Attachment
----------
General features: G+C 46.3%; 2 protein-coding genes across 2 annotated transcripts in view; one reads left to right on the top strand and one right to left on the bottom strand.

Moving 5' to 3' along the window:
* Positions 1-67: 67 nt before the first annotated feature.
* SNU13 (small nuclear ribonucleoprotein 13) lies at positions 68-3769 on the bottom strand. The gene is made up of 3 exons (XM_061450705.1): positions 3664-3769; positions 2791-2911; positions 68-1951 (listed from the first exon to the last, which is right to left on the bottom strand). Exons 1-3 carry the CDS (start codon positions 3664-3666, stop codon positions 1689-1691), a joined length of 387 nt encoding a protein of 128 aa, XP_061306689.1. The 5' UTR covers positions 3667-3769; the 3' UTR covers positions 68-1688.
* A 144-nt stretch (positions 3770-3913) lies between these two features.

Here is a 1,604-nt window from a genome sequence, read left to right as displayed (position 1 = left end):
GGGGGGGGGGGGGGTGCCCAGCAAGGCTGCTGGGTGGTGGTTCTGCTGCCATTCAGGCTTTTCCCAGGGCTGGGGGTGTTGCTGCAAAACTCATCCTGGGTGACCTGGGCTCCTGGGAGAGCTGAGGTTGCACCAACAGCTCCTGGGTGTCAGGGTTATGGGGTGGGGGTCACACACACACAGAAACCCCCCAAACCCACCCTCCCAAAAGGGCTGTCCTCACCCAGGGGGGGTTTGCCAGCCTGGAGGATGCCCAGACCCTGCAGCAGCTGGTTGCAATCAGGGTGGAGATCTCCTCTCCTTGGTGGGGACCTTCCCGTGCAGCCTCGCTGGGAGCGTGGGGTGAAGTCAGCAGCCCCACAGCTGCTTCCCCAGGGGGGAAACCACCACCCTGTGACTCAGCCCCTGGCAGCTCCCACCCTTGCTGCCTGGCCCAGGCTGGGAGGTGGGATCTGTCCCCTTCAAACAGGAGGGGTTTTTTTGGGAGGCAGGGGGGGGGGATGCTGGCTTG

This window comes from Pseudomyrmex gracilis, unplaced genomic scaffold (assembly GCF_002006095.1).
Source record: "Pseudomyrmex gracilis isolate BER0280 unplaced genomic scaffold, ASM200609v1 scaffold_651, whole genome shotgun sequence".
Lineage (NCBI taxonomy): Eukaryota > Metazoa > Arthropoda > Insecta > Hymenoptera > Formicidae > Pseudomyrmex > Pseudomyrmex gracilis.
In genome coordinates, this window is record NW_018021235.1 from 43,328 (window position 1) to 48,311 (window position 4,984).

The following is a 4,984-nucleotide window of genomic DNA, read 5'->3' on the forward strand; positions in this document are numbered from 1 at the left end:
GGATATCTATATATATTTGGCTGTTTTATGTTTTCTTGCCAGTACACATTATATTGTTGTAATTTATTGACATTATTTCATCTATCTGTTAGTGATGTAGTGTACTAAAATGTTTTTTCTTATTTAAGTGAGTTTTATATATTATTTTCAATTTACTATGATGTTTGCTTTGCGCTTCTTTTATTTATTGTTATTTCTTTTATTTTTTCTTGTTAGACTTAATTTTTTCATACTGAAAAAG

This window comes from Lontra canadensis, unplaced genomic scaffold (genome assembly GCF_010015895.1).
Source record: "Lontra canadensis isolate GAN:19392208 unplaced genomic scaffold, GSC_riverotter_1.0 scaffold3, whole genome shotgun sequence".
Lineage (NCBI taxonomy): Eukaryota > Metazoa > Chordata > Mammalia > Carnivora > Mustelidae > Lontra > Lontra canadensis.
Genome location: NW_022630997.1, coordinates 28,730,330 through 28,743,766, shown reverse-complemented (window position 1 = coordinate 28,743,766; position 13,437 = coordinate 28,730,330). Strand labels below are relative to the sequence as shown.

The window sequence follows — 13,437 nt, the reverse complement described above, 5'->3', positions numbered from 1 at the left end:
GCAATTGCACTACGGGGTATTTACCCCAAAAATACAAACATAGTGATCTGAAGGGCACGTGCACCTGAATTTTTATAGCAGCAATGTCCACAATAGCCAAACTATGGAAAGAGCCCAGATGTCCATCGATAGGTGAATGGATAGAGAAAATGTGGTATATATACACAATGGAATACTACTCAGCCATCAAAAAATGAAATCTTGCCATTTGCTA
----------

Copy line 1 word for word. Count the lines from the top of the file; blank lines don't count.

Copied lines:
General features: G+C 46.3%; 2 protein-coding genes across 2 annotated transcripts in view; one reads left to right on the top strand and one right to left on the bottom strand.